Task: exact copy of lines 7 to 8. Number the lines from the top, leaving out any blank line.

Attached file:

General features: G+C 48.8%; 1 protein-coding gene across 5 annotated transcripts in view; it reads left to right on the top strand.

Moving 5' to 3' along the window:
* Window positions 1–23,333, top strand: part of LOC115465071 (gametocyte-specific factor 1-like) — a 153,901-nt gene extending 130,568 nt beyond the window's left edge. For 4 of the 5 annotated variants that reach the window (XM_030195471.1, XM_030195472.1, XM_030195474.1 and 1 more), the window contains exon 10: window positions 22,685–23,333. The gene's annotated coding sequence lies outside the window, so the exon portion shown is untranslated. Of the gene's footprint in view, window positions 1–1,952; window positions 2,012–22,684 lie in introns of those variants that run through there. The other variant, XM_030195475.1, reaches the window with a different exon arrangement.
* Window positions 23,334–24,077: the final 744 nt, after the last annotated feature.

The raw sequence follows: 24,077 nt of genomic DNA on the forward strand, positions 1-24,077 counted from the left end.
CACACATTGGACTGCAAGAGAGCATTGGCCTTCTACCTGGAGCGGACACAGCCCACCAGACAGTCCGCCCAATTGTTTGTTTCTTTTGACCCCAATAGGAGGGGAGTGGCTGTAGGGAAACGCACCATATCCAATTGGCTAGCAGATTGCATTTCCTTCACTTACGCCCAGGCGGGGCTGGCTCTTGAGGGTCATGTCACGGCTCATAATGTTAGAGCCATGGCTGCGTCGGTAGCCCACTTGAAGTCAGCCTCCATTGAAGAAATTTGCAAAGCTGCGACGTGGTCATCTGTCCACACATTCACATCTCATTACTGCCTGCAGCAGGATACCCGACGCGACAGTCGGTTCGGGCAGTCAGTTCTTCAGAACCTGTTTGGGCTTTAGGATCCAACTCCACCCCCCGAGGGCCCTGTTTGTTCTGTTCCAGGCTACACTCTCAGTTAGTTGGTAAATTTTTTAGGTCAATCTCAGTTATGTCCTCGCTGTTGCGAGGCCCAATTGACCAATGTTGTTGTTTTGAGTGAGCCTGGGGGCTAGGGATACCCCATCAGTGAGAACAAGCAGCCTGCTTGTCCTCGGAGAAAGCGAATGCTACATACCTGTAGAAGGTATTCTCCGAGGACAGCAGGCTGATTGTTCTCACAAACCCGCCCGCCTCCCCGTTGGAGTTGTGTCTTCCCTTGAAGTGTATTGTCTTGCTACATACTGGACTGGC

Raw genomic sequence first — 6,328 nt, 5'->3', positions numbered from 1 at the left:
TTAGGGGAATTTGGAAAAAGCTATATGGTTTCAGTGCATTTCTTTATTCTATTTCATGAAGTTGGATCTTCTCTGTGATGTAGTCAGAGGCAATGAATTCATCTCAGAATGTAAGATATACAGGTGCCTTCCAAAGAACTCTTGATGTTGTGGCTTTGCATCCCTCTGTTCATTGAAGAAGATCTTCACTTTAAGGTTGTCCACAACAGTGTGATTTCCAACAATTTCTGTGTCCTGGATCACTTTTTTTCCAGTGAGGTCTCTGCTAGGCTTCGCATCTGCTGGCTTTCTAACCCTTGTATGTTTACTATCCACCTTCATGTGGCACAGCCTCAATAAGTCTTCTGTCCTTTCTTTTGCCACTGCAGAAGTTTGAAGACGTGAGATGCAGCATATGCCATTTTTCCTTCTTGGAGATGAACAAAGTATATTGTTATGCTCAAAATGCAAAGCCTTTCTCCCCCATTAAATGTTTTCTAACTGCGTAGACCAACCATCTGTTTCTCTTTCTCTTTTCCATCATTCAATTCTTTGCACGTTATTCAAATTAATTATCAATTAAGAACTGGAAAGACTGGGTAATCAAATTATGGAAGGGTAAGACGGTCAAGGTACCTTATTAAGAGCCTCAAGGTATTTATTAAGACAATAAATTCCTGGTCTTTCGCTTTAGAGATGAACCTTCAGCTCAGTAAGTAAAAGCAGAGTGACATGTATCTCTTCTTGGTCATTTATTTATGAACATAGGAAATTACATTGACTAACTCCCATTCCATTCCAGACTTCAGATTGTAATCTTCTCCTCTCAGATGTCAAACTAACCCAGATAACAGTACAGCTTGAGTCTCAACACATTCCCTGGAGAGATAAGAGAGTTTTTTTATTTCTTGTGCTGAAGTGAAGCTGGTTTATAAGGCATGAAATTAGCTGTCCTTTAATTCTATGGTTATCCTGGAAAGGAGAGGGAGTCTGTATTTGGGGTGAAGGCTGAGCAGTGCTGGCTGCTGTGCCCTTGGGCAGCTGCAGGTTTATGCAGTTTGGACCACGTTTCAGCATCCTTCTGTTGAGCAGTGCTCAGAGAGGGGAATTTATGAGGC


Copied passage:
Raw genomic sequence first — 6,328 nt, 5'->3', positions numbered from 1 at the left:
TTAGGGGAATTTGGAAAAAGCTATATGGTTTCAGTGCATTTCTTTATTCTATTTCATGAAGTTGGATCTTCTCTGTGATGTAGTCAGAGGCAATGAATTCATCTCAGAATGTAAGATATACAGGTGCCTTCCAAAGAACTCTTGATGTTGTGGCTTTGCATCCCTCTGTTCATTGAAGAAGATCTTCACTTTAAGGTTGTCCACAACAGTGTGATTTCCAACAATTTCTGTGTCCTGGATCACTTTTTTTCCAGTGAGGTCTCTGCTAGGCTTCGCATCTGCTGGCTTTCTAACCCTTGTATGTTTACTATCCACCTTCATGTGGCACAGCCTCAATAAGTCTTCTGTCCTTTCTTTTGCCACTGCAGAAGTTTGAAGACGTGAGATGCAGCATATGCCATTTTTCCTTCTTGGAGATGAACAAAGTATATTGTTATGCTCAAAATGCAAAGCCTTTCTCCCCCATTAAATGTTTTCTAACTGCGTAGACCAACCATCTGTTTCTCTTTCTCTTTTCCATCATTCAATTCTTTGCACGTTATTCAAATTAATTATCAATTAAGAACTGGAAAGACTGGGTAATCAAATTATGGAAGGGTAAGACGGTCAAGGTACCTTATTAAGAGCCTCAAGGTATTTATTAAGACAATAAATTCCTGGTCTTTCGCTTTAGAGATGAACCTTCAGCTCAGTAAGTAAAAGCAGAGTGACATGTATCTCTTCTTGGTCATTTATTTATGAACATAGGAAATTACATTGACTAACTCCCATTCCATTCCAGACTTCAGATTGTAATCTTCTCCTCTCAGATGTCAAACTAACCCAGATAACAGTACAGCTTGAGTCTCAACACATTCCCTGGAGAGATAAGAGAGTTTTTTTATTTCTTGTGCTGAAGTGAAGCTGGTTTATAAGGCATGAAATTAGCTGTCCTTTAATTCTATGGTTATCCTGGAAAGGAGAGGGAGTCTGTATTTGGGGTGAAGGCTGAGCAGTGCTGGCTGCTGTGCCCTTGGGCAGCTGCAGGTTTATGCAGTTTGGACCACGTTTCAGCATCCTTCTGTTGAGCAGTGCTCAGAGAGGGGAATTTATGAGGC